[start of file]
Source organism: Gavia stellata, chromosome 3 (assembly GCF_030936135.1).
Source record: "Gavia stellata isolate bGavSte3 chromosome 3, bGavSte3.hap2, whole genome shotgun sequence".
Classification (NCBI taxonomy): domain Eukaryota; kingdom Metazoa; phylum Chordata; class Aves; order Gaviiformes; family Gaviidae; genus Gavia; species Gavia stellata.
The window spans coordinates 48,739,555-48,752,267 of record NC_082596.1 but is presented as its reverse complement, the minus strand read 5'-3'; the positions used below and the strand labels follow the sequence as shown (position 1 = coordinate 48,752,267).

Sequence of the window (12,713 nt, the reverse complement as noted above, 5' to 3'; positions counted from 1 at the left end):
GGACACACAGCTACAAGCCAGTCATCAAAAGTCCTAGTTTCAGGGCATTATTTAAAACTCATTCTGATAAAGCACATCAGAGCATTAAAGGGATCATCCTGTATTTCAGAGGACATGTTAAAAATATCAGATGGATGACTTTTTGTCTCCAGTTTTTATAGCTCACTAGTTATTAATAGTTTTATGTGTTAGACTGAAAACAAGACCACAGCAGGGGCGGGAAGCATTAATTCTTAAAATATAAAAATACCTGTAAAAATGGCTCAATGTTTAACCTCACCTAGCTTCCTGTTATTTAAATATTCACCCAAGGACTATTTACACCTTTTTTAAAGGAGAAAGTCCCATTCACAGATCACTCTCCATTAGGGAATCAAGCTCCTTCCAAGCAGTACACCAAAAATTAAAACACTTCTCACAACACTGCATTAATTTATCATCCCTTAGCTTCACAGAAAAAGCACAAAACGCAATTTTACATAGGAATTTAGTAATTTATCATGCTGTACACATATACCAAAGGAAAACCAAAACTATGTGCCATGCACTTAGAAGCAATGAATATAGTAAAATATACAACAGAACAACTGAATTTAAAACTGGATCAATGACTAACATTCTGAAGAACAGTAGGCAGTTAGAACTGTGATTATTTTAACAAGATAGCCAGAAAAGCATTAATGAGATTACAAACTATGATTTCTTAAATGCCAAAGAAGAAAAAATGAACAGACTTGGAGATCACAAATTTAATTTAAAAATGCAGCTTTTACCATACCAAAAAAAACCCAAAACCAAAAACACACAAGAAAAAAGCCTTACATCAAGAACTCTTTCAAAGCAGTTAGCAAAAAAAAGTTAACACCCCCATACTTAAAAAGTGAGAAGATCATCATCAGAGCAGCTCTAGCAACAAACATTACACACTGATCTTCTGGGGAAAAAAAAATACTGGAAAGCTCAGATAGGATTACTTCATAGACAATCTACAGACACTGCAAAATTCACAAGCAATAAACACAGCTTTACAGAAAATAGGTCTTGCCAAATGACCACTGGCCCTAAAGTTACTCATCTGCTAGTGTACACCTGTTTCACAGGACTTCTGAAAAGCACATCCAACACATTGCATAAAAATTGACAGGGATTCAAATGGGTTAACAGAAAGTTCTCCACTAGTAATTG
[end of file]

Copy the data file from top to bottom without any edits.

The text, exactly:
Source organism: Gavia stellata, chromosome 3 (assembly GCF_030936135.1).
Source record: "Gavia stellata isolate bGavSte3 chromosome 3, bGavSte3.hap2, whole genome shotgun sequence".
Classification (NCBI taxonomy): domain Eukaryota; kingdom Metazoa; phylum Chordata; class Aves; order Gaviiformes; family Gaviidae; genus Gavia; species Gavia stellata.
The window spans coordinates 48,739,555-48,752,267 of record NC_082596.1 but is presented as its reverse complement, the minus strand read 5'-3'; the positions used below and the strand labels follow the sequence as shown (position 1 = coordinate 48,752,267).

Sequence of the window (12,713 nt, the reverse complement as noted above, 5' to 3'; positions counted from 1 at the left end):
GGACACACAGCTACAAGCCAGTCATCAAAAGTCCTAGTTTCAGGGCATTATTTAAAACTCATTCTGATAAAGCACATCAGAGCATTAAAGGGATCATCCTGTATTTCAGAGGACATGTTAAAAATATCAGATGGATGACTTTTTGTCTCCAGTTTTTATAGCTCACTAGTTATTAATAGTTTTATGTGTTAGACTGAAAACAAGACCACAGCAGGGGCGGGAAGCATTAATTCTTAAAATATAAAAATACCTGTAAAAATGGCTCAATGTTTAACCTCACCTAGCTTCCTGTTATTTAAATATTCACCCAAGGACTATTTACACCTTTTTTAAAGGAGAAAGTCCCATTCACAGATCACTCTCCATTAGGGAATCAAGCTCCTTCCAAGCAGTACACCAAAAATTAAAACACTTCTCACAACACTGCATTAATTTATCATCCCTTAGCTTCACAGAAAAAGCACAAAACGCAATTTTACATAGGAATTTAGTAATTTATCATGCTGTACACATATACCAAAGGAAAACCAAAACTATGTGCCATGCACTTAGAAGCAATGAATATAGTAAAATATACAACAGAACAACTGAATTTAAAACTGGATCAATGACTAACATTCTGAAGAACAGTAGGCAGTTAGAACTGTGATTATTTTAACAAGATAGCCAGAAAAGCATTAATGAGATTACAAACTATGATTTCTTAAATGCCAAAGAAGAAAAAATGAACAGACTTGGAGATCACAAATTTAATTTAAAAATGCAGCTTTTACCATACCAAAAAAAACCCAAAACCAAAAACACACAAGAAAAAAGCCTTACATCAAGAACTCTTTCAAAGCAGTTAGCAAAAAAAAGTTAACACCCCCATACTTAAAAAGTGAGAAGATCATCATCAGAGCAGCTCTAGCAACAAACATTACACACTGATCTTCTGGGGAAAAAAAAATACTGGAAAGCTCAGATAGGATTACTTCATAGACAATCTACAGACACTGCAAAATTCACAAGCAATAAACACAGCTTTACAGAAAATAGGTCTTGCCAAATGACCACTGGCCCTAAAGTTACTCATCTGCTAGTGTACACCTGTTTCACAGGACTTCTGAAAAGCACATCCAACACATTGCATAAAAATTGACAGGGATTCAAATGGGTTAACAGAAAGTTCTCCACTAGTAATTG